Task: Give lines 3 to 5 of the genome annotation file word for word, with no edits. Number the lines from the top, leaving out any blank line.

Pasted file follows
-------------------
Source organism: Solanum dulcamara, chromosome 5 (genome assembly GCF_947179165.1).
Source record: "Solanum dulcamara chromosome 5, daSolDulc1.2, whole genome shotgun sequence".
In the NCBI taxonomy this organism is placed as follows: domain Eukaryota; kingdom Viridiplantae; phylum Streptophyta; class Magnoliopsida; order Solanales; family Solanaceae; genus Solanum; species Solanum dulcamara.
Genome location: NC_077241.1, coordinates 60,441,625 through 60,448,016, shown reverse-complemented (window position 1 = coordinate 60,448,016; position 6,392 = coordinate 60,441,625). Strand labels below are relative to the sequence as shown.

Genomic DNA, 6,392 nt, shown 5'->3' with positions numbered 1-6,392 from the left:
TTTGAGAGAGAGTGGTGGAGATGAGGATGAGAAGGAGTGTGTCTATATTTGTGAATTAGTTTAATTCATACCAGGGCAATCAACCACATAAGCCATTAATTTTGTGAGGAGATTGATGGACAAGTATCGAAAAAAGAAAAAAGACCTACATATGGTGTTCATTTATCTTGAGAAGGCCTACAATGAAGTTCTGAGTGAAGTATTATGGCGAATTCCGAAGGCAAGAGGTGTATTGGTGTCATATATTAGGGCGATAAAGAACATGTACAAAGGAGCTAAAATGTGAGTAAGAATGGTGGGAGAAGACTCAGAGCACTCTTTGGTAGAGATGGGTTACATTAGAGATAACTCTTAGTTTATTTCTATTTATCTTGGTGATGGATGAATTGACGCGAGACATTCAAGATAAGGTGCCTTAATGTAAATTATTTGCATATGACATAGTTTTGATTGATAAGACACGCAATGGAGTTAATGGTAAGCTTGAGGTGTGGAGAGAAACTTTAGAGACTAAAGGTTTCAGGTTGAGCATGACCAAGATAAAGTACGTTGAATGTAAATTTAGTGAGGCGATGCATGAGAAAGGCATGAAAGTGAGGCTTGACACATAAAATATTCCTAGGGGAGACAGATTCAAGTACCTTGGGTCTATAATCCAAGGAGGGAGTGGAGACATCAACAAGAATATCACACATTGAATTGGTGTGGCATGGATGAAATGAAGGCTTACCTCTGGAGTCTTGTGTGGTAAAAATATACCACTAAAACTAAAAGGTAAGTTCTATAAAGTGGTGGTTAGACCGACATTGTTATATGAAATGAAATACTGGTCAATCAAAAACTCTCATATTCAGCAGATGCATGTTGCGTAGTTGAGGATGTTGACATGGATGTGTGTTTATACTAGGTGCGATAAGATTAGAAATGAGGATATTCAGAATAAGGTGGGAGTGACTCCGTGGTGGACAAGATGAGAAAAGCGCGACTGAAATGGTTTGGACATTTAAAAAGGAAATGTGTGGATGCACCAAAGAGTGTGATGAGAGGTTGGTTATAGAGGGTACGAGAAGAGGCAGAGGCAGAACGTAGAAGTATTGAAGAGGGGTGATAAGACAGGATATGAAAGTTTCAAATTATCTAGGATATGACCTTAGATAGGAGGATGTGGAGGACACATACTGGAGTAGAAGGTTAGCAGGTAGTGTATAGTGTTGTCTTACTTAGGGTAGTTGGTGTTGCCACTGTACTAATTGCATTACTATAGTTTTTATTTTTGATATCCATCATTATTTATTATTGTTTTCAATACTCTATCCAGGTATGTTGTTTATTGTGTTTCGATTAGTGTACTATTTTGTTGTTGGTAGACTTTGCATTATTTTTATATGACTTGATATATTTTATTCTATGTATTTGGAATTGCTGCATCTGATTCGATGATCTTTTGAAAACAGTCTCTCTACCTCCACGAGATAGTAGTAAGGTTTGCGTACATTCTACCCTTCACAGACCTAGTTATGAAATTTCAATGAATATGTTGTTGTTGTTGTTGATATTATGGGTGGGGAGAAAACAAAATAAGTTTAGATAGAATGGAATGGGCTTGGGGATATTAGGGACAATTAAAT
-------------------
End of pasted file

In the NCBI taxonomy this organism is placed as follows: domain Eukaryota; kingdom Viridiplantae; phylum Streptophyta; class Magnoliopsida; order Solanales; family Solanaceae; genus Solanum; species Solanum dulcamara.
Genome location: NC_077241.1, coordinates 60,441,625 through 60,448,016, shown reverse-complemented (window position 1 = coordinate 60,448,016; position 6,392 = coordinate 60,441,625). Strand labels below are relative to the sequence as shown.

Genomic DNA, 6,392 nt, shown 5'->3' with positions numbered 1-6,392 from the left: